Gold loan companies: To shine, but not so bright

Last Updated: Thu, Mar 22, 2012 19:25 hrs

The gold lending business became attractive for investors a few years ago. Being backed by an asset like gold, the market perceived it to be low on risk. This was a valid argument in the times when gold prices were rising. Last year, gold spiked sharply when analysts started questioning the dollar’s status as the world’s reserve currency.

Come 2012, the world looks a much better place and gold prices have seen some correction. The outlook, too, does not seem as bullish as before. Given that the value of the asset against which gold finance companies lend could be at risk, the Reserve Bank of India (RBI) has stepped in. Its recent norms stipulate that non-banking finance companies (NBFCs) cannot exceed a loan-to-value (LTV) ratio of 60 per cent for loans against gold. Also, they will have to maintain a minimum Tier-I capital of 12 per cent by April 2014.

A day after RBI’s notification, shares of Manappuram Finance and Muthoot Finance fell 19 per cent and 10 per cent, respectively. Explains Anand Shanbhag, head of research at Avendus Securities: “While the stipulation on capital adequacy ratio is not worrisome, next year’s earnings estimates would be revised. Growth will be impacted and that would be visible over the next few quarters. However, the survival of these companies is not at risk and the impact of this event may not get extended.”

Gold stock (tonnes) 70 132
Assets under management (cr) Rs 12,350 Rs 22,690
LTV ratio (%) 70 less than 60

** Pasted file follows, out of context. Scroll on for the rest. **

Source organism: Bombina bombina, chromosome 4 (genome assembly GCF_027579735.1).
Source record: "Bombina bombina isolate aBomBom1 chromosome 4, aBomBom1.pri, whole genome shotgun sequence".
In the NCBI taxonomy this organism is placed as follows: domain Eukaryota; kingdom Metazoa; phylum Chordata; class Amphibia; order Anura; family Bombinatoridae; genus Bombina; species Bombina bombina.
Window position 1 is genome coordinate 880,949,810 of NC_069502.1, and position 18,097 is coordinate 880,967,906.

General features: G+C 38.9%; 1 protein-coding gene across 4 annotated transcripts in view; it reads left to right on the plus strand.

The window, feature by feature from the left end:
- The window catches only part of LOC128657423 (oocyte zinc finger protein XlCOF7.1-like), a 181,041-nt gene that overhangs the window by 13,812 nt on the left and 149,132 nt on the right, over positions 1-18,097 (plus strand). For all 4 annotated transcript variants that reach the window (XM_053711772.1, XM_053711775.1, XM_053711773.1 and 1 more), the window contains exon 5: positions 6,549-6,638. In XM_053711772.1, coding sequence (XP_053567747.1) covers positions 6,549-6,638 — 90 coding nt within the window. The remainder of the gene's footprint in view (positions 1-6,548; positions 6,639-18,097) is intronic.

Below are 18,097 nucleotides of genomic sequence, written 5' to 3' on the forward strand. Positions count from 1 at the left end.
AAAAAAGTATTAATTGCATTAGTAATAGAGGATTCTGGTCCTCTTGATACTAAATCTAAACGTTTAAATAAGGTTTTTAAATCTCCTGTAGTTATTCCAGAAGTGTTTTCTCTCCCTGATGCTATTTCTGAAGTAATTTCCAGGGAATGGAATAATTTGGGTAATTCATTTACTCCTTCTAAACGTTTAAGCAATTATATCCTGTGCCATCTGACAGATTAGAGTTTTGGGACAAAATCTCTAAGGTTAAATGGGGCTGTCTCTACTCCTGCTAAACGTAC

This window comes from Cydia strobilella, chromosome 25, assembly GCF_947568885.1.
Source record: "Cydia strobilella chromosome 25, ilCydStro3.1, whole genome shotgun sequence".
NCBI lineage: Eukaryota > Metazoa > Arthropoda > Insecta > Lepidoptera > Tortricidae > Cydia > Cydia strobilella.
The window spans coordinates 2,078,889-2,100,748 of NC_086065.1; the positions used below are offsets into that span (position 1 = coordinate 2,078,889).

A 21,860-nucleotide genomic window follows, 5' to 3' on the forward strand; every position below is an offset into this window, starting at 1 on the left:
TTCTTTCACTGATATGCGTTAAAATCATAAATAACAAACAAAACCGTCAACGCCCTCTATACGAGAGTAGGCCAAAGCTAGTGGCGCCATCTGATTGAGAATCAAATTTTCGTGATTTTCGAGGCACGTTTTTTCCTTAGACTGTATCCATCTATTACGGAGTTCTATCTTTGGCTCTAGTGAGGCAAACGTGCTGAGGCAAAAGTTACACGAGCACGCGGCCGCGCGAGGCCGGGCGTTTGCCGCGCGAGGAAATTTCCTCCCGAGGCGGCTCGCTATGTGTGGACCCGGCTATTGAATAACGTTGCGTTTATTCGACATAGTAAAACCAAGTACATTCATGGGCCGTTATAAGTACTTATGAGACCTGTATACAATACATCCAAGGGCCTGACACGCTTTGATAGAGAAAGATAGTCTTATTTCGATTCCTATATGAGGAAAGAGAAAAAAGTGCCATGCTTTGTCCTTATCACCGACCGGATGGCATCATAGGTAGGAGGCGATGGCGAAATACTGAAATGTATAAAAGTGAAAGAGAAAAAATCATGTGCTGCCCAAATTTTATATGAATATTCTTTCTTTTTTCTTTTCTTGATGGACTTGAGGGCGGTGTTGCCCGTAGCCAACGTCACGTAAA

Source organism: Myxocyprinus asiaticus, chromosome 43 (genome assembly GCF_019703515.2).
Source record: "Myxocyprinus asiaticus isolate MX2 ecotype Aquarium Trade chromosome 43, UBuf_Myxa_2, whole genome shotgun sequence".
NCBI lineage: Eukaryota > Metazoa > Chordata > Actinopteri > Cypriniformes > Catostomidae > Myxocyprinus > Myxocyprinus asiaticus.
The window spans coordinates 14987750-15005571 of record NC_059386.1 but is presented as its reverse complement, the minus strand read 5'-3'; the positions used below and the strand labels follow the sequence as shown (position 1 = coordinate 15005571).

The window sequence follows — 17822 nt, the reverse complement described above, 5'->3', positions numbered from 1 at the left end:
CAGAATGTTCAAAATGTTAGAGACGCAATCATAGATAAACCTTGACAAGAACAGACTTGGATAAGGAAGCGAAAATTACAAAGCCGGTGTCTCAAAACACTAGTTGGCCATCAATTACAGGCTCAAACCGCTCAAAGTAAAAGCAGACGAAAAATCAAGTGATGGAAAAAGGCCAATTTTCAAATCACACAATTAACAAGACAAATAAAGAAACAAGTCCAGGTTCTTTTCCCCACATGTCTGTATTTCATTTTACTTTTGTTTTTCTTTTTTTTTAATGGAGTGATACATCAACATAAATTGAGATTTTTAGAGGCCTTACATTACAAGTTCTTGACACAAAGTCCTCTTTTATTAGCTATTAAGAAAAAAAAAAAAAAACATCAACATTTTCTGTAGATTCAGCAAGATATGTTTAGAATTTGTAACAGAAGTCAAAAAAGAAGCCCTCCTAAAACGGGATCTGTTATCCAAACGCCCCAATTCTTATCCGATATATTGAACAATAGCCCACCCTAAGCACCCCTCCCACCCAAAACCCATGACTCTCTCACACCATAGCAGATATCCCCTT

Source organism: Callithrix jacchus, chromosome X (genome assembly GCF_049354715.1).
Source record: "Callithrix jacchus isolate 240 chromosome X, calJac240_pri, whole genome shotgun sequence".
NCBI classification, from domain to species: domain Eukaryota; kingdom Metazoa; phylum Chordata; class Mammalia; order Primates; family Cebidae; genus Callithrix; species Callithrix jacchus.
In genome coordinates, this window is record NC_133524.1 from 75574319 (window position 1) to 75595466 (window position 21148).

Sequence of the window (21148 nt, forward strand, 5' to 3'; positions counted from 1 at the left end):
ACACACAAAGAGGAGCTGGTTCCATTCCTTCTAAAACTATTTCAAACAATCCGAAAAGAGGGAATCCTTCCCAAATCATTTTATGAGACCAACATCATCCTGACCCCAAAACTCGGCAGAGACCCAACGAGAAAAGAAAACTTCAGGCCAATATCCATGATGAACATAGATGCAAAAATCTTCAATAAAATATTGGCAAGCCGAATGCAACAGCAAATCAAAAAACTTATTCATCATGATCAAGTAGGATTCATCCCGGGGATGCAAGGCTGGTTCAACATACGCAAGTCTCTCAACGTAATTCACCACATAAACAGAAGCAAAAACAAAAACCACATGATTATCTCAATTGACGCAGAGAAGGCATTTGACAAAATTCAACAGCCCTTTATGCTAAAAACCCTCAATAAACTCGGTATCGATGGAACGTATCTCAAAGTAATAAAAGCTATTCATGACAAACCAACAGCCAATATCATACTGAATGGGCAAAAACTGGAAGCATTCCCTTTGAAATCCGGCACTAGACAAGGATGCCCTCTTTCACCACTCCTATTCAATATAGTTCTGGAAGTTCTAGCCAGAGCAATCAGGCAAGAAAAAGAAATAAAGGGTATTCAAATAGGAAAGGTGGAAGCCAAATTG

Tier-I capital (%) 18 13
Branches 2,738 11-Jul
Net interest margin (%)  15 (average) 10-Sep
Source: EMKAY GLOBAL/Companies

According to analysts, going by the additions in new branches and the stock of gold, the balance sheets may not grow as rapidly as in the past.  On the basis of December quarter numbers, Emkay Global believes RBI’s stipulation on LTV or capital adequacy would not have a material impact on the companies in the immediate quarter. Muthoot has stated its current LTV is under 60 per cent.

Its net non-performing loans, as of December, stood at 0.25 per cent. In Manappuram’s case, while the net NPA is at 0.2 per cent, LTV is 70 per cent, which would have to be brought down to under 60 per cent. Experts say RBI has done this is to protect the retail lenders to these companies. If the LTV ratio is higher than 60 per cent and borrowers default in case of falling gold prices, bad loans could rise.

In a scenario where gold was rising, this was not such a big issue as the value of the asset was increasing. But, in case of a price reversal, the value of the asset will fall and borrowers may not want to repay to retrieve the asset. The other big regulatory overhang for these stocks is the potential of a margin cap. If this happens, profitability may be affected.

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